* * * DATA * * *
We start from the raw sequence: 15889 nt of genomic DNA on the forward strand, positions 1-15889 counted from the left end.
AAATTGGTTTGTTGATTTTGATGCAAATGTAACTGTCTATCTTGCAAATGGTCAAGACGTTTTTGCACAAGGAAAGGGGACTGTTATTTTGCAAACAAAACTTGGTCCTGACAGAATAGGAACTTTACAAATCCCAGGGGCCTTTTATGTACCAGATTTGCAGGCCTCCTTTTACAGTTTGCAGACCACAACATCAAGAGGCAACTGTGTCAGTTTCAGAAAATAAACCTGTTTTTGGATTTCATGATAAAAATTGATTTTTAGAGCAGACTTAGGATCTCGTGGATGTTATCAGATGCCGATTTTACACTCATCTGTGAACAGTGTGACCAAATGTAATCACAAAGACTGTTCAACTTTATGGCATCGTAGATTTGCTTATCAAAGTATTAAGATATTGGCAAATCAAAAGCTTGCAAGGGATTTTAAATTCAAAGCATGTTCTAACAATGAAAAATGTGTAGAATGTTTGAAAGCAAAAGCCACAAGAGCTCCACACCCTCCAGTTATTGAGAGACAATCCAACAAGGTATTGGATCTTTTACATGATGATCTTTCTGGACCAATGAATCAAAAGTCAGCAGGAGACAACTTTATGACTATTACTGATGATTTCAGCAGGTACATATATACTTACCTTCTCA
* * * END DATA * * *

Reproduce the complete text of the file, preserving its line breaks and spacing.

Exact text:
We start from the raw sequence: 15889 nt of genomic DNA on the forward strand, positions 1-15889 counted from the left end.
AAATTGGTTTGTTGATTTTGATGCAAATGTAACTGTCTATCTTGCAAATGGTCAAGACGTTTTTGCACAAGGAAAGGGGACTGTTATTTTGCAAACAAAACTTGGTCCTGACAGAATAGGAACTTTACAAATCCCAGGGGCCTTTTATGTACCAGATTTGCAGGCCTCCTTTTACAGTTTGCAGACCACAACATCAAGAGGCAACTGTGTCAGTTTCAGAAAATAAACCTGTTTTTGGATTTCATGATAAAAATTGATTTTTAGAGCAGACTTAGGATCTCGTGGATGTTATCAGATGCCGATTTTACACTCATCTGTGAACAGTGTGACCAAATGTAATCACAAAGACTGTTCAACTTTATGGCATCGTAGATTTGCTTATCAAAGTATTAAGATATTGGCAAATCAAAAGCTTGCAAGGGATTTTAAATTCAAAGCATGTTCTAACAATGAAAAATGTGTAGAATGTTTGAAAGCAAAAGCCACAAGAGCTCCACACCCTCCAGTTATTGAGAGACAATCCAACAAGGTATTGGATCTTTTACATGATGATCTTTCTGGACCAATGAATCAAAAGTCAGCAGGAGACAACTTTATGACTATTACTGATGATTTCAGCAGGTACATATATACTTACCTTCTCA